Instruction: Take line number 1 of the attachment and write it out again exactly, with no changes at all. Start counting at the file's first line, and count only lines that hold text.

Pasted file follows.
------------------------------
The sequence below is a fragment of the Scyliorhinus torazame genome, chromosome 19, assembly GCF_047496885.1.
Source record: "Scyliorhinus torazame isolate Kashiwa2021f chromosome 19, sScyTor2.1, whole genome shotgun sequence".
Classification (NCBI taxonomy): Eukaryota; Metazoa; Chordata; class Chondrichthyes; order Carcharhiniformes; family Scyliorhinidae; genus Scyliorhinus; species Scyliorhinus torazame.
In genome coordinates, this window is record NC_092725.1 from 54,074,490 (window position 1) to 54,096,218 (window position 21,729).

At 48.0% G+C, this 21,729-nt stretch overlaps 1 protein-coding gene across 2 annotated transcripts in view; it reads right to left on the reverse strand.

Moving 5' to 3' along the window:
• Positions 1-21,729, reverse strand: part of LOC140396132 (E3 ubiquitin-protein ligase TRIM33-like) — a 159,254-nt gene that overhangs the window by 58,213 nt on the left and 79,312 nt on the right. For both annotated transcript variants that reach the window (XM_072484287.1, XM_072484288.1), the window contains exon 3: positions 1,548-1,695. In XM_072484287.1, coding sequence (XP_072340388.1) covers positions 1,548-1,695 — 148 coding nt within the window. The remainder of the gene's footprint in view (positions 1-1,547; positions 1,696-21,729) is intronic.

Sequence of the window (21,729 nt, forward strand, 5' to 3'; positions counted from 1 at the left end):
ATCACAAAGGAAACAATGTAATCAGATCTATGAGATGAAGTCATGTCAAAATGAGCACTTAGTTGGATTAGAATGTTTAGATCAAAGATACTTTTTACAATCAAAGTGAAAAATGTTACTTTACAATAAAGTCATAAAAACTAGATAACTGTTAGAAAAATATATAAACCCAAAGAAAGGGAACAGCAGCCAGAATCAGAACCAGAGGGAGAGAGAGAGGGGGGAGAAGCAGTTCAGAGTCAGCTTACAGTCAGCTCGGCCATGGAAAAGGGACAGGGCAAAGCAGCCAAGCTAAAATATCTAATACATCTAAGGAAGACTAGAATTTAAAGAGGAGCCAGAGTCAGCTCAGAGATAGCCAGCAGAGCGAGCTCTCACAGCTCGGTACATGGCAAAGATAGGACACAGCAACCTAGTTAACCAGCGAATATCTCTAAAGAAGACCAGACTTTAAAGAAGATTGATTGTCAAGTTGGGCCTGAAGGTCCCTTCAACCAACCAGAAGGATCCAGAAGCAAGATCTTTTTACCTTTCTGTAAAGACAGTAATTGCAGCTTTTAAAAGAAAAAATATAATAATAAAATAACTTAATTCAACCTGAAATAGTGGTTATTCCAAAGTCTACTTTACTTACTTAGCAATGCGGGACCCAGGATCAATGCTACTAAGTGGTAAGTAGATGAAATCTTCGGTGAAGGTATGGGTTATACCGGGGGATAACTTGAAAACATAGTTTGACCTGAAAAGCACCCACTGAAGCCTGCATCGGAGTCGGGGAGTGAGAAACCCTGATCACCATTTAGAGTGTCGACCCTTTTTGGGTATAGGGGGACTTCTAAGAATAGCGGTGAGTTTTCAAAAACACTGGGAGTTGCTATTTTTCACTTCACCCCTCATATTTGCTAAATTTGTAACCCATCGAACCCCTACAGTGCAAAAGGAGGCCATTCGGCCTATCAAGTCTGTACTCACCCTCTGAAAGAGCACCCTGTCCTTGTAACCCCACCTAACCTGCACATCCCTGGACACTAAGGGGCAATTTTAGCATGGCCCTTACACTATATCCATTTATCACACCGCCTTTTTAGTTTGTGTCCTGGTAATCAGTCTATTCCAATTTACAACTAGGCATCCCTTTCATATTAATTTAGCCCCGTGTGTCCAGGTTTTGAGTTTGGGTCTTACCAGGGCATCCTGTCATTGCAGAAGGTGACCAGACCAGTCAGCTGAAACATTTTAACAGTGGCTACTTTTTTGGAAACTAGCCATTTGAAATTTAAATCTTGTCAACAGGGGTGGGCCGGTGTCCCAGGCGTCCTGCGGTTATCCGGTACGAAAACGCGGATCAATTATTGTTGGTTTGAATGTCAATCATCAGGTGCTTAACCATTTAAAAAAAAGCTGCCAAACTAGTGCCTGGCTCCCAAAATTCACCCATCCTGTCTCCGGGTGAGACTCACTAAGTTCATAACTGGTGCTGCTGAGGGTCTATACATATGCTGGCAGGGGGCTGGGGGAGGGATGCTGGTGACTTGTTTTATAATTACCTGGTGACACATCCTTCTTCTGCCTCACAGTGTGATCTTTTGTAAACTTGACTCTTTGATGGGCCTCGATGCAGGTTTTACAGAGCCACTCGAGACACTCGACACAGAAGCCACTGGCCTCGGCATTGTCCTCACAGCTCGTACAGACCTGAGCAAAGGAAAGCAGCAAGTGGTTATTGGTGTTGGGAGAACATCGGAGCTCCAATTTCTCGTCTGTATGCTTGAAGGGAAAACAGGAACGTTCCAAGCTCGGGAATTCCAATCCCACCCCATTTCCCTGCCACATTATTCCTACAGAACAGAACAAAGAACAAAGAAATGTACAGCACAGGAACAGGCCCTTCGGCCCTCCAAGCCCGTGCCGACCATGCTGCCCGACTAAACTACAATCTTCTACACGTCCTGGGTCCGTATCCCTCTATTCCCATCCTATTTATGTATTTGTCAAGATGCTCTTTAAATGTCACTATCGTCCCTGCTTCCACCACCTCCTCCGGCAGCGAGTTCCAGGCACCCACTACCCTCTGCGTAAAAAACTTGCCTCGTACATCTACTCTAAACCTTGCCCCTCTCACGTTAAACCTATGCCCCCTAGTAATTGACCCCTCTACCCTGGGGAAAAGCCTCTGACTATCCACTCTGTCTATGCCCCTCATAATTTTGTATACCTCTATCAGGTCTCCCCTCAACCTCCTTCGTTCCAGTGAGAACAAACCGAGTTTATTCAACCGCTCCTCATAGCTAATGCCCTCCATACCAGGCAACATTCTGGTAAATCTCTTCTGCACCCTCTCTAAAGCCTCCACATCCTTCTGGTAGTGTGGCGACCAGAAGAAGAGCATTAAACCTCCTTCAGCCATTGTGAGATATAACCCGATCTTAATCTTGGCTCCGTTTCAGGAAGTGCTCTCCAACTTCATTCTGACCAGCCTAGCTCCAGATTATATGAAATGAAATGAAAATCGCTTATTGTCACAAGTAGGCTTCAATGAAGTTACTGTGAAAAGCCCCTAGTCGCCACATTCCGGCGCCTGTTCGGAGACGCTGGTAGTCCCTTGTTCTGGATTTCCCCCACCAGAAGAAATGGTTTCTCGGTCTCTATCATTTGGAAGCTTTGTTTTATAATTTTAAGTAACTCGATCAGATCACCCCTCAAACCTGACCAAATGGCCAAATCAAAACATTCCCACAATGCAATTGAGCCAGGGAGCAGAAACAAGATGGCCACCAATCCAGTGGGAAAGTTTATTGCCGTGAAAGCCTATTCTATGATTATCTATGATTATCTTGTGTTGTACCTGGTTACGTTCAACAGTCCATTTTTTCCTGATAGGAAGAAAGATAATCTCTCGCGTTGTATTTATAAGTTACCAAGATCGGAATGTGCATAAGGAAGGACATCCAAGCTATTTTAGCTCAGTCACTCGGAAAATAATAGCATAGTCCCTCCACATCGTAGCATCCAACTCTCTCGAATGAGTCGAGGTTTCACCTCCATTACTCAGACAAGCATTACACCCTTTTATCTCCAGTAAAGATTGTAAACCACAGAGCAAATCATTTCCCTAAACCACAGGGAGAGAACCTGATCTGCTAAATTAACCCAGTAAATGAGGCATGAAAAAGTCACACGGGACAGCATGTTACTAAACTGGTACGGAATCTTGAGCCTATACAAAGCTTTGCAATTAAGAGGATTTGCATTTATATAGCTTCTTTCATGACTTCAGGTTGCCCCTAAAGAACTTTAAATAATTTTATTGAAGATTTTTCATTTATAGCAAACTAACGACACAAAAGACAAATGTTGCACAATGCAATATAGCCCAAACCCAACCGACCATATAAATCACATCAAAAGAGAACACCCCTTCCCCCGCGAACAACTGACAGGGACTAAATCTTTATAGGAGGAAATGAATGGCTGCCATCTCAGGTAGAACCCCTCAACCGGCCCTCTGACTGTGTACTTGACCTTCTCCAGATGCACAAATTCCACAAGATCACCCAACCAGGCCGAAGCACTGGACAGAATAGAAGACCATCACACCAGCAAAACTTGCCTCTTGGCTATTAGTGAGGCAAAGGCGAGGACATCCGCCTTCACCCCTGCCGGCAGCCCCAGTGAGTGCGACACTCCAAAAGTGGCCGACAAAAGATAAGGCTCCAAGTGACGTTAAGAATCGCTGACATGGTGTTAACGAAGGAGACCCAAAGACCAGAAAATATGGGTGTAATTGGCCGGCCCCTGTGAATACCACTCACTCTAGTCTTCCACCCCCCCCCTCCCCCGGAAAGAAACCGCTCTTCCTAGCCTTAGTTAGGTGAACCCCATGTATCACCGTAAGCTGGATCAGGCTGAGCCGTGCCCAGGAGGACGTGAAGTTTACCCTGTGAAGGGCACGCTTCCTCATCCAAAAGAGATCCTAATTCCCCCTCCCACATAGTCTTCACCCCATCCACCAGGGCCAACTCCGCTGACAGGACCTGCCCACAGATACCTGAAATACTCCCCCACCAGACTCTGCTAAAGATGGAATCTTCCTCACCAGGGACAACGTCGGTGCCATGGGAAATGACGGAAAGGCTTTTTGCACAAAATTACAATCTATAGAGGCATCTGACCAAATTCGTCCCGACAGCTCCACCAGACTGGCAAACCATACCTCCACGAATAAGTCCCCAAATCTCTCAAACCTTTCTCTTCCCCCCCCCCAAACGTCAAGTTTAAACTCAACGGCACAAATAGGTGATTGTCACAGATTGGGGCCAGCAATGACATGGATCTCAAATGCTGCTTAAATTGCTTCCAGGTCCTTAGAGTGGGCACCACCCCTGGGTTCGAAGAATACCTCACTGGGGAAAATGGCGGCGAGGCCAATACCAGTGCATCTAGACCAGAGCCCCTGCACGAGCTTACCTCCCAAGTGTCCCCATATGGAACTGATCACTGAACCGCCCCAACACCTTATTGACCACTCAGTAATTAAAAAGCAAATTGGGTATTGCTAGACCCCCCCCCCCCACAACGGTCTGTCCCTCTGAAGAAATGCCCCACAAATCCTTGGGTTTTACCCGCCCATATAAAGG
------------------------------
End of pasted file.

The sequence below is a fragment of the Scyliorhinus torazame genome, chromosome 19, assembly GCF_047496885.1.